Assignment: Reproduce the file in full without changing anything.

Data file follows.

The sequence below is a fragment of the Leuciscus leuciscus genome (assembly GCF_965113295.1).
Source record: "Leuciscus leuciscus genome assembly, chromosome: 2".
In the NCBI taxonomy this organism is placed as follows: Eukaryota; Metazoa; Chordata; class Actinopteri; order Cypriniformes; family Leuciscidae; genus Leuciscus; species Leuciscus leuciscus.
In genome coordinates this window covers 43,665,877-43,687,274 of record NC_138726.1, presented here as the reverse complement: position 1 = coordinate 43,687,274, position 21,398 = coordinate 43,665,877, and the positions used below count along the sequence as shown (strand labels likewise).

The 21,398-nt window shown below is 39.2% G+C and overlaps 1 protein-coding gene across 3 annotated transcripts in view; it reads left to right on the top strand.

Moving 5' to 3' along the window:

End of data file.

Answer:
The sequence below is a fragment of the Leuciscus leuciscus genome (assembly GCF_965113295.1).
Source record: "Leuciscus leuciscus genome assembly, chromosome: 2".
In the NCBI taxonomy this organism is placed as follows: Eukaryota; Metazoa; Chordata; class Actinopteri; order Cypriniformes; family Leuciscidae; genus Leuciscus; species Leuciscus leuciscus.
In genome coordinates this window covers 43,665,877-43,687,274 of record NC_138726.1, presented here as the reverse complement: position 1 = coordinate 43,687,274, position 21,398 = coordinate 43,665,877, and the positions used below count along the sequence as shown (strand labels likewise).

The 21,398-nt window shown below is 39.2% G+C and overlaps 1 protein-coding gene across 3 annotated transcripts in view; it reads left to right on the top strand.

Moving 5' to 3' along the window: